In fact, the statement says little about anything, and nothing the world needed to be told about the Middle East, Islam or ISIS. But it does certainly say a lot about its authors and about the deeply engrained culture of diffidence, passivity and, frankly, relativistic weakness – of an absence of belief – that rules all the institutions of the formerly Christian West, and, perhaps particularly egregiously, is the favoured language of official Vatican pronouncements. Certainly there is nothing here to upset the sensitivities of the internationalist bureaucrats, the “aggressive secularists” at the EU who famously refused to acknowledge even the historical existence of Christendom.

What doesn’t the statement say? It does not say what Catholic prelates, including popes, used to say routinely: that Christian civilisation is better, more just, more moral, than the vigorous barbarism and the bloated and enervated classical pagan fatalism it replaced 2000 years ago. It is better than the predatory relativistic secularism, spawned out of 18th century Freemasonry, that still has its venomous fangs sunk into the twitching corpse of Christendom. And it is better than Islam that dominates what we now call the Middle East, the ancient Christian homeland brutally conquered by Mohammed’s ruthless, salacious and bloodthirsty will to power.

Too strong? Look up what Dante said about Mohammed some time. Or St. Thomas Aquinas on Islam.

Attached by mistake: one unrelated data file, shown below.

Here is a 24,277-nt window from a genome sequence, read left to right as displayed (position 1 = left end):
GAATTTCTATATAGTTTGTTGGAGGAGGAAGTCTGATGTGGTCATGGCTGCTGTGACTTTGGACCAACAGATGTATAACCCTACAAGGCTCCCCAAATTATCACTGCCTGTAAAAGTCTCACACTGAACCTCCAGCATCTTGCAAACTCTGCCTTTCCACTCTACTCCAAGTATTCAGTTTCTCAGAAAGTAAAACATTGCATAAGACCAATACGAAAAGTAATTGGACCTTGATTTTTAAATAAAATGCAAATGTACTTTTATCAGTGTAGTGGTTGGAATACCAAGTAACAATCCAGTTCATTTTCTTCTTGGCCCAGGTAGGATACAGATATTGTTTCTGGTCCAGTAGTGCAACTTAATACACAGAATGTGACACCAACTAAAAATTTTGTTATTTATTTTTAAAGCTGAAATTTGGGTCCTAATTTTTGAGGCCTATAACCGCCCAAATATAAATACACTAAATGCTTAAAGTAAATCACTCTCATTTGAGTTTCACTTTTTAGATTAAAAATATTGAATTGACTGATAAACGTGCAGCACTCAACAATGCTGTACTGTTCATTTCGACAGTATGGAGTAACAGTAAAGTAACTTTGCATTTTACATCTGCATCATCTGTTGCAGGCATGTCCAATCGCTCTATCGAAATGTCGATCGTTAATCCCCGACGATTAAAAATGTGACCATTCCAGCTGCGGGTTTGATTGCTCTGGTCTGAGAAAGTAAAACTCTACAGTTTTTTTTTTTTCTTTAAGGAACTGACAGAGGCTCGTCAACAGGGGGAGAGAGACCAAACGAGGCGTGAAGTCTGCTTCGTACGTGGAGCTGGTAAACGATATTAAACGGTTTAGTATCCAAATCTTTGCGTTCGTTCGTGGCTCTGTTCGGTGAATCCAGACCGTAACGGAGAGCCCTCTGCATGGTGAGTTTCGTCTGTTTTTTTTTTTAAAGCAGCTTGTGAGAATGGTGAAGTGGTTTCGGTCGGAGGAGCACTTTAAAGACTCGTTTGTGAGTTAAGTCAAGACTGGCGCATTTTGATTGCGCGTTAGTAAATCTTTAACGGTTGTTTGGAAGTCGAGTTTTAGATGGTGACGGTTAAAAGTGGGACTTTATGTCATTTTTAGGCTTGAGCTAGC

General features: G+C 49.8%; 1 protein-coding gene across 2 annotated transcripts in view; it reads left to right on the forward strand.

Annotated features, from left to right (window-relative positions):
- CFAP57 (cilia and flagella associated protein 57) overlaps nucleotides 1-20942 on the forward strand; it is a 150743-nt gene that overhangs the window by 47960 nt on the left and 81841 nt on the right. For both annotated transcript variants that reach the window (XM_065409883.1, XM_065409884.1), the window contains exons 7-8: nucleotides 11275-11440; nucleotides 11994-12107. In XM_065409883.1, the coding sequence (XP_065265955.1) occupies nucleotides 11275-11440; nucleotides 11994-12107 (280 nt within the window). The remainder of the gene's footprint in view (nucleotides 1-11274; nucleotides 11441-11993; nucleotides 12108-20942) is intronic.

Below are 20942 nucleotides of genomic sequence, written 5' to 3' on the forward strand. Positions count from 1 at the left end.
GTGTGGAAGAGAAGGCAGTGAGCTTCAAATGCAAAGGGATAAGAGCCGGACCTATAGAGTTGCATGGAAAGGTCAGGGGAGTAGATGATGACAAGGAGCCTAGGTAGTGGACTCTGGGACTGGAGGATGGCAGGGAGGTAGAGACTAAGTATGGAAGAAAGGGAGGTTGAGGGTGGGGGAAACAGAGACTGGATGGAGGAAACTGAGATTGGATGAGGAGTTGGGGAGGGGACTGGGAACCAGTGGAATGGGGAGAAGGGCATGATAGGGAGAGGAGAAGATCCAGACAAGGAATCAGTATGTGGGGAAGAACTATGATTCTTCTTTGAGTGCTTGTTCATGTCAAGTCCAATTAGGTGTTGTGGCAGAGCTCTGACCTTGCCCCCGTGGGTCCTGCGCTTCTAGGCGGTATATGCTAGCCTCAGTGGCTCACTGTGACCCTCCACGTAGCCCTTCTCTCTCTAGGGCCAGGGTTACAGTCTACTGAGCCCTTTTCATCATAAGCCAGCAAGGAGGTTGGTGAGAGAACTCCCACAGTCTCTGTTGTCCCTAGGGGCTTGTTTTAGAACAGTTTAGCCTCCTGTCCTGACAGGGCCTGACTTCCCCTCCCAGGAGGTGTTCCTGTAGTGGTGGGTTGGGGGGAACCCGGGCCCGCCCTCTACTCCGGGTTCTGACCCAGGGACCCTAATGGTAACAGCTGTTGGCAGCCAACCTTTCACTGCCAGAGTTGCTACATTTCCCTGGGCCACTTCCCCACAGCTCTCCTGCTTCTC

The Vatican’s politely bland statement makes no mention of ISIS’ propaganda campaign waged on social media, as a form of psychological warfare, meant to intimidate and frighten us into the submission that Mohammed taught was proper to recalcitrant non-Muslims. We Christians outside the Islamic world are meant to cower in terror, to cringe, to kowtow with weak and submissive language, to beg for our lives. And the Vatican diplomats have graciously obliged.

The bald omission of any mention of Islamic motivations is particularly unjust to those who, down through the centuries and into last week, have been kidnapped, tortured and conquered and threatened for not “reverting” to Islam. Or to those of our Christian spiritual ancestors who have lived for centuries under Islamic subjugation, paying a Jizya extortion fee for the privilege of being allowed to continue to be Christians or Jews or Yazidis. And having their sons kidnapped and brainwashed into Islamic soldiers for their pains.

The habit of delicately tip-toeing around rabid 900-pound gorillas that everyone knows about is perhaps so deeply engrained that the authors of such documents might not even notice they are doing it. So, let’s re-write the statement into clear, active-voice sentences so we can see what a strong statement from a religious or political leader could sound like:

The blood of the martyred hero[es]… will not go in vain. We are waging this war to protect our faith, values and humanitarian principles. These criminals… will be hit hard at the very centre of their strongholds…

We have seen a few days ago the savage murder of our hero…by the hands of ISIS criminals. [We] are united in sorrow and outrage, but remain as ever committed to protect our country and religion.

These criminals aim to stamp out life and rights everywhere. Their hate and murder has reached Asia, Europe, Africa, America and Australia. By the brutal killing of their prisoners and captives, they seek to hold families across the world hostage to their cruelty.